Nurses of the future must be adept at using digital tools. Digital technologies have the potential to free up nursing time; one potential outcome of the generation of AI-based tools is that they will take on routine tasks and administrative duties. This could lead to a shift in the approach to staffing services that may encourage some nurses to stay in practice longer, as well as providing opportunities for delivering care in individualised, remote ways.
We can envisage a time when the general population will be holders of their own health data and manage their care options and health conditions using digital tools. This requires a change in relationships with health care professionals (not just nurses) and organisations that deliver care. For nurses, the skills to react and adapt to new realities and ways of working, (vital during the pandemic) will continue.
Current problems with digital infrastructure
For any digital solution to work effectively, you need good infrastructure, including Wi-Fi and access to the appropriate hardware and software. Nurses work across a variety of organisations, including acute hospitals, community organisations, homes, and the care sector. Our research highlights how in many areas of the country and across organisations these basic requirements are not met. There is a lack of equality in availability of internet access among the general population, with individuals on the lowest incomes (and often the highest healthcare needs) more likely to be without internet access or devices to connect to Wi-Fi.
Our study highlights how this inequality in access extends to nurses. Some organisations provide high quality internet access and devices to their staff – others are reliant on substandard digital infrastructure. Some nurses reported that they worked in environments with unreliable Wi-Fi and either lacked access to enough devices or were expected to use their own devices. Our study survey found that nurses who cannot afford a smartphone or equivalent device can be disadvantaged in terms of ability to perform their duties, with a respondent stating “Accessibility of smart phone, some staff can’t afford these”. Although nurses’ starting salary is £31k, many nurses work part-time and have childcare responsibilities. Considering living costs particularly in the South East of the country, it is quite possible that part-time nurses cannot afford this type of technology.
For many staff, the vision of a digitally-enabled, AI-supported care system is far removed from their current experience. If we are to enable the nursing workforce to work in new ways, then in the short-term, addressing inequalities in access and prioritising high quality infrastructure is key for health policy.
Digital literacy in the nursing workforce
In addition to a working digital infrastructure, the workforce needs digital skills. Over the last three years, there has been an expectation for healthcare professionals to adopt a variety of different technologies and tools. In nurses we found the most common technologies introduced included tele/video conferencing for online consultations, electronic methods for communicating between professional groups, and a variety of digital tools for remote monitoring of patients and documentation of care (such as electronic health records). These were introduced into a nursing workforce with significant variation in their ability and skills to use them effectively, and often with insufficient training.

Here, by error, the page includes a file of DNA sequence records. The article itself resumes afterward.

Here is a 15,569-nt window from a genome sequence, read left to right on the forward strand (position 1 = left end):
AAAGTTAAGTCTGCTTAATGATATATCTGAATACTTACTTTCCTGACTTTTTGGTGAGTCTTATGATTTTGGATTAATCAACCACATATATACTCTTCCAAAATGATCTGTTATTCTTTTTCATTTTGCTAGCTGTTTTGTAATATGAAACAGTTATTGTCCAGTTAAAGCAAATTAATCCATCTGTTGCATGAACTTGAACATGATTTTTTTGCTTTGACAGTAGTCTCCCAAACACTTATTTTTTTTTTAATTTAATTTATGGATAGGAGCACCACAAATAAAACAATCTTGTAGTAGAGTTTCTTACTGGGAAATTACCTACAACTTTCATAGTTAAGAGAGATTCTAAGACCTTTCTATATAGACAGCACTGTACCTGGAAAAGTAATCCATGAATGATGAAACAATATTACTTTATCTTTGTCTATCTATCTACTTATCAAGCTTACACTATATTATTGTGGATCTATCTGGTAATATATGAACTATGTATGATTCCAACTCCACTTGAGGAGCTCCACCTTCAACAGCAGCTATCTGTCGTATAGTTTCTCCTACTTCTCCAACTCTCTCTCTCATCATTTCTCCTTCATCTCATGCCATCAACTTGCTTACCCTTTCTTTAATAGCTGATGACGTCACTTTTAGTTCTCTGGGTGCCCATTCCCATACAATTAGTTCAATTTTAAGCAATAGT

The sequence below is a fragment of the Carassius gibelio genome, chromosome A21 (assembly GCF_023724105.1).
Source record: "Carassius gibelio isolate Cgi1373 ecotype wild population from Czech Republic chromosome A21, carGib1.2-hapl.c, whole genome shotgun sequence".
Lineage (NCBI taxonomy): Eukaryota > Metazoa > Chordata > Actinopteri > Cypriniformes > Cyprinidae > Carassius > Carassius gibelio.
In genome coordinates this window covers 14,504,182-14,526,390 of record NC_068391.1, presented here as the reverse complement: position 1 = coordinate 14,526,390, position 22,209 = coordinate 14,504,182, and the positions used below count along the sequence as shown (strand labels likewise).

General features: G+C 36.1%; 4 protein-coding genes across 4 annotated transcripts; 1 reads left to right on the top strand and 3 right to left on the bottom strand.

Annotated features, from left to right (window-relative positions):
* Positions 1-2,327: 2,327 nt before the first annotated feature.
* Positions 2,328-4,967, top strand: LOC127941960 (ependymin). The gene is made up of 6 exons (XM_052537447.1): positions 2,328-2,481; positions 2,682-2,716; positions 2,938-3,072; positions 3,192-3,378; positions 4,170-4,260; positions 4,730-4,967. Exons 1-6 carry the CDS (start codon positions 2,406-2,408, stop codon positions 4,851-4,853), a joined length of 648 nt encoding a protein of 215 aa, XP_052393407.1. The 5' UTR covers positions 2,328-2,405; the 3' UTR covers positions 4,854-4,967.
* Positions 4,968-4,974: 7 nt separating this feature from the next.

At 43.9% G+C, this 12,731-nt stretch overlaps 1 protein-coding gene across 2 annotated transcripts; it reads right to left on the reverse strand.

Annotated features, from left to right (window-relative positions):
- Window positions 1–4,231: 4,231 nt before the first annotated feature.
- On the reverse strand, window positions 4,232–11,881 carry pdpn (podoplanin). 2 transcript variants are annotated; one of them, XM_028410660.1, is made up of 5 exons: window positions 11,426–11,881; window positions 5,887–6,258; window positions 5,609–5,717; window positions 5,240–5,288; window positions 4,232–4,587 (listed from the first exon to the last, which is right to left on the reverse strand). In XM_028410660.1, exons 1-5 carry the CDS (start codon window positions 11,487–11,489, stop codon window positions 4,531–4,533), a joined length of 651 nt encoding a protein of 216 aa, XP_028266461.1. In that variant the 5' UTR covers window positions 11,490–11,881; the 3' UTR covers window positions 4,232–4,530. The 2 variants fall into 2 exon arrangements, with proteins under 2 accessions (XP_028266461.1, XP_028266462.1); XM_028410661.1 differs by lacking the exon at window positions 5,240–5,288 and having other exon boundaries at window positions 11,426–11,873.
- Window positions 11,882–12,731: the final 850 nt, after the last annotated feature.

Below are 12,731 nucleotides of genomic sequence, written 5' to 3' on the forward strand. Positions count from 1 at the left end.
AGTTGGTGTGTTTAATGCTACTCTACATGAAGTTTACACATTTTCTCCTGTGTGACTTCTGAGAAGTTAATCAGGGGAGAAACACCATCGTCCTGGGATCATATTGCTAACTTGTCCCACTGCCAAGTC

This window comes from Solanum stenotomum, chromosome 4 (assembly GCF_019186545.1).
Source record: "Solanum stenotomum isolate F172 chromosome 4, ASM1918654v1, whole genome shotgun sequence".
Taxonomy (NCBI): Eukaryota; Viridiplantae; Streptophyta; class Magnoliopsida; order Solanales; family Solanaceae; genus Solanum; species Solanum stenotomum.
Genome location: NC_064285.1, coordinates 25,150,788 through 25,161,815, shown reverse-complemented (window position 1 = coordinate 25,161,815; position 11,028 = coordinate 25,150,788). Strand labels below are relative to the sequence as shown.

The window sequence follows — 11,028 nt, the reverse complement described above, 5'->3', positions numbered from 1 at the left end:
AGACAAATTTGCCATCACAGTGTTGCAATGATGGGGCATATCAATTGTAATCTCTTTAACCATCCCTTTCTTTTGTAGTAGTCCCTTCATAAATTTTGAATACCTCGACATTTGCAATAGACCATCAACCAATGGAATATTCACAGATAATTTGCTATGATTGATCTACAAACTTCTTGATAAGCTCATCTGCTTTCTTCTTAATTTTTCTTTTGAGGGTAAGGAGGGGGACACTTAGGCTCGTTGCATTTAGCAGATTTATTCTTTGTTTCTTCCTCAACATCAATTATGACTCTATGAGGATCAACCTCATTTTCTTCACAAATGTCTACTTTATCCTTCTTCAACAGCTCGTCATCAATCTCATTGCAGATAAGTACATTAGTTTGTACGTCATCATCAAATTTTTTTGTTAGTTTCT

Ensuring that the workforce has the skills it needs to use the current digital technologies deployed in the NHS and across the wider care sector is a challenge for health and care organisations and educators alike. Many NHS organisations have recognised this and have put strategies in place to provide strong professional nursing leadership in the form of Chief Nursing Informatics Officers or CNIOs - we recommend that this rollout continue apace.
As well as leadership, resources to enable nurses to develop digital skills are required. Many organisations offer their own training, and NHS England has produced a number of digital capability frameworks, though currently not one specifically focused on the nursing workforce. In addition, we need to ensure that nurses graduating from education programmes have the skills to perform in a digitally-enabled NHS.
It is often assumed individuals who have ‘grown up’ with digital technologies and use them daily will automatically have the required skills. However, it is clear from our research that this is not the case, and teaching students to use the types of tools currently used in the NHS and care sector requires a well-targeted approach. This also demands an academic workforce skilled and adept to provide that education, both currently and with a view to innovations in areas such as genomics and AI, which will require significant revisions to the way training is currently delivered.
To conclude, investment and strategy from government and NHS policymakers should focus on upskilling the current and future nursing workforce, as well as academic staff in HEIs, in digital skills competencies. This must involve ongoing training and support for the future, to enable skills development for innovations that are currently hard to predict. Recognition that nurses are essential to the effective and efficient delivery of care services should be included in planning to redesign services, and in the procurement of technologies to support their changing role.
The Politics of Equality at Work in the UK: Who Sets the Equality Agenda
Holly Smith, Miguel Martinez Lucio, Stefania Marino and Heather Connolly